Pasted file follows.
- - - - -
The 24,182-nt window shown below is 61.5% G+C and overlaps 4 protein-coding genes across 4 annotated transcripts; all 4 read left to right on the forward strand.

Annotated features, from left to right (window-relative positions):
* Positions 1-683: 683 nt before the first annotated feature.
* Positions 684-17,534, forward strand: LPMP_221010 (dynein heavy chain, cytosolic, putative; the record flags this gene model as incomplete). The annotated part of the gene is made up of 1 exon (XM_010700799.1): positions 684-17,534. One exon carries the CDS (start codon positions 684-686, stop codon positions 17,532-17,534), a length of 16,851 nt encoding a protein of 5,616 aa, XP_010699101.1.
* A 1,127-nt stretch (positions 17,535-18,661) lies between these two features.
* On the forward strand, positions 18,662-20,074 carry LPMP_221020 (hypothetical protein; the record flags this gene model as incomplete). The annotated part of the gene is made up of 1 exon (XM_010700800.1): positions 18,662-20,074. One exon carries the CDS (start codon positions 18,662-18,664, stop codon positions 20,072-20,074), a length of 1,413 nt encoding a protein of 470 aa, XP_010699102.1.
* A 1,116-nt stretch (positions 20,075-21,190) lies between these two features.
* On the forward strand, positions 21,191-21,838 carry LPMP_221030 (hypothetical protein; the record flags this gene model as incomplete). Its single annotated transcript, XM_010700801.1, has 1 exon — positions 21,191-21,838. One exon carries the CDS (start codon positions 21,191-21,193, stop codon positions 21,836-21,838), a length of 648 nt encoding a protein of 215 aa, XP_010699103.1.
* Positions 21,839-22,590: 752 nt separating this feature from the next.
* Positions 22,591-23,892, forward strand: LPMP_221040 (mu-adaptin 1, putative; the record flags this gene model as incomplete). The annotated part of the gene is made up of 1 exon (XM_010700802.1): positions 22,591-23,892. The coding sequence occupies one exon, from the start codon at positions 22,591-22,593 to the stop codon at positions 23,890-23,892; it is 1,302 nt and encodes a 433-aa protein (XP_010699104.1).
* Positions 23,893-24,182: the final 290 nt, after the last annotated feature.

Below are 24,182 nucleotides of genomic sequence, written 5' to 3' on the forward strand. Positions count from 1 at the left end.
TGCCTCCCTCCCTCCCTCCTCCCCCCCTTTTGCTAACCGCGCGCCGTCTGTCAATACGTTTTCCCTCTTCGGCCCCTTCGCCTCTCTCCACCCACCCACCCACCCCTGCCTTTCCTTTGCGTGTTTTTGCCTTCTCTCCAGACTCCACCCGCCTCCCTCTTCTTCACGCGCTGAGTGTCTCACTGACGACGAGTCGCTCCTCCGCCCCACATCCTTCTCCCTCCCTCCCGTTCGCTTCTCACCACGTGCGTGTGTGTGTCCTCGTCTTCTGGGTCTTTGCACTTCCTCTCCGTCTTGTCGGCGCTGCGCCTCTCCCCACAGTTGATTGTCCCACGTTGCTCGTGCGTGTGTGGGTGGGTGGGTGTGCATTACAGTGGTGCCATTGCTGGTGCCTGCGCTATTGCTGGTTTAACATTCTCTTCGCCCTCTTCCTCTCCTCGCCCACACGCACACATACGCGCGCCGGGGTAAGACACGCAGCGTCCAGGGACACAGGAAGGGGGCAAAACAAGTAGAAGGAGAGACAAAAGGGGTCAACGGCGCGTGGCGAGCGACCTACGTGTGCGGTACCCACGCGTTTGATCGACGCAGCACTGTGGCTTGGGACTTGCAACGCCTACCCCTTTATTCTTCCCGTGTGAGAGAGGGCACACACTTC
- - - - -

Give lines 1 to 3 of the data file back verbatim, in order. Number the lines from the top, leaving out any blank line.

The 24,182-nt window shown below is 61.5% G+C and overlaps 4 protein-coding genes across 4 annotated transcripts; all 4 read left to right on the forward strand.

Annotated features, from left to right (window-relative positions):
* Positions 1-683: 683 nt before the first annotated feature.